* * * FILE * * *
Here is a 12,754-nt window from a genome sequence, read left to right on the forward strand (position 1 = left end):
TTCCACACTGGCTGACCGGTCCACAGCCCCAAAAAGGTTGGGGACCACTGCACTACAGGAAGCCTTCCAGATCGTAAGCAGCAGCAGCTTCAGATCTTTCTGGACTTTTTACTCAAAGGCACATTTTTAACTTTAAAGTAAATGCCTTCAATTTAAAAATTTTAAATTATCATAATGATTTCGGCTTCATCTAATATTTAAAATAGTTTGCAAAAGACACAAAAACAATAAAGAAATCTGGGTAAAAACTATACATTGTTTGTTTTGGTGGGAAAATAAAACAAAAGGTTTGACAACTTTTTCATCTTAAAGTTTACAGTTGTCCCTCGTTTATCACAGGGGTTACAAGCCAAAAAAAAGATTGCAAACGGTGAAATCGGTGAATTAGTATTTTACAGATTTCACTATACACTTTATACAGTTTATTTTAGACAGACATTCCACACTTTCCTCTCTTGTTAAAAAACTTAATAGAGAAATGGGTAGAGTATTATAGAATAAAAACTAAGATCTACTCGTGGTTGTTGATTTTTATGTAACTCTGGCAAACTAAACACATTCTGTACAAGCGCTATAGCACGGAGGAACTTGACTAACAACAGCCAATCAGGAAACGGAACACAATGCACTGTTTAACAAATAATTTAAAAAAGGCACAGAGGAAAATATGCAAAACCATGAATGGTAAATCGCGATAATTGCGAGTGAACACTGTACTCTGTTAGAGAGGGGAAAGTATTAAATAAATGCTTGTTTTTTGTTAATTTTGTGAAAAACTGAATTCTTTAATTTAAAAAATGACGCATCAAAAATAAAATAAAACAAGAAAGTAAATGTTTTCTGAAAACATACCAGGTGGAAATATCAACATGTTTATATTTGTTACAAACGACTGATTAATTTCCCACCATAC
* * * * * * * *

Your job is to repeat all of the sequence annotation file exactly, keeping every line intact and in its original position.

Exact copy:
Here is a 12,754-nt window from a genome sequence, read left to right on the forward strand (position 1 = left end):
TTCCACACTGGCTGACCGGTCCACAGCCCCAAAAAGGTTGGGGACCACTGCACTACAGGAAGCCTTCCAGATCGTAAGCAGCAGCAGCTTCAGATCTTTCTGGACTTTTTACTCAAAGGCACATTTTTAACTTTAAAGTAAATGCCTTCAATTTAAAAATTTTAAATTATCATAATGATTTCGGCTTCATCTAATATTTAAAATAGTTTGCAAAAGACACAAAAACAATAAAGAAATCTGGGTAAAAACTATACATTGTTTGTTTTGGTGGGAAAATAAAACAAAAGGTTTGACAACTTTTTCATCTTAAAGTTTACAGTTGTCCCTCGTTTATCACAGGGGTTACAAGCCAAAAAAAAGATTGCAAACGGTGAAATCGGTGAATTAGTATTTTACAGATTTCACTATACACTTTATACAGTTTATTTTAGACAGACATTCCACACTTTCCTCTCTTGTTAAAAAACTTAATAGAGAAATGGGTAGAGTATTATAGAATAAAAACTAAGATCTACTCGTGGTTGTTGATTTTTATGTAACTCTGGCAAACTAAACACATTCTGTACAAGCGCTATAGCACGGAGGAACTTGACTAACAACAGCCAATCAGGAAACGGAACACAATGCACTGTTTAACAAATAATTTAAAAAAGGCACAGAGGAAAATATGCAAAACCATGAATGGTAAATCGCGATAATTGCGAGTGAACACTGTACTCTGTTAGAGAGGGGAAAGTATTAAATAAATGCTTGTTTTTTGTTAATTTTGTGAAAAACTGAATTCTTTAATTTAAAAAATGACGCATCAAAAATAAAATAAAACAAGAAAGTAAATGTTTTCTGAAAACATACCAGGTGGAAATATCAACATGTTTATATTTGTTACAAACGACTGATTAATTTCCCACCATAC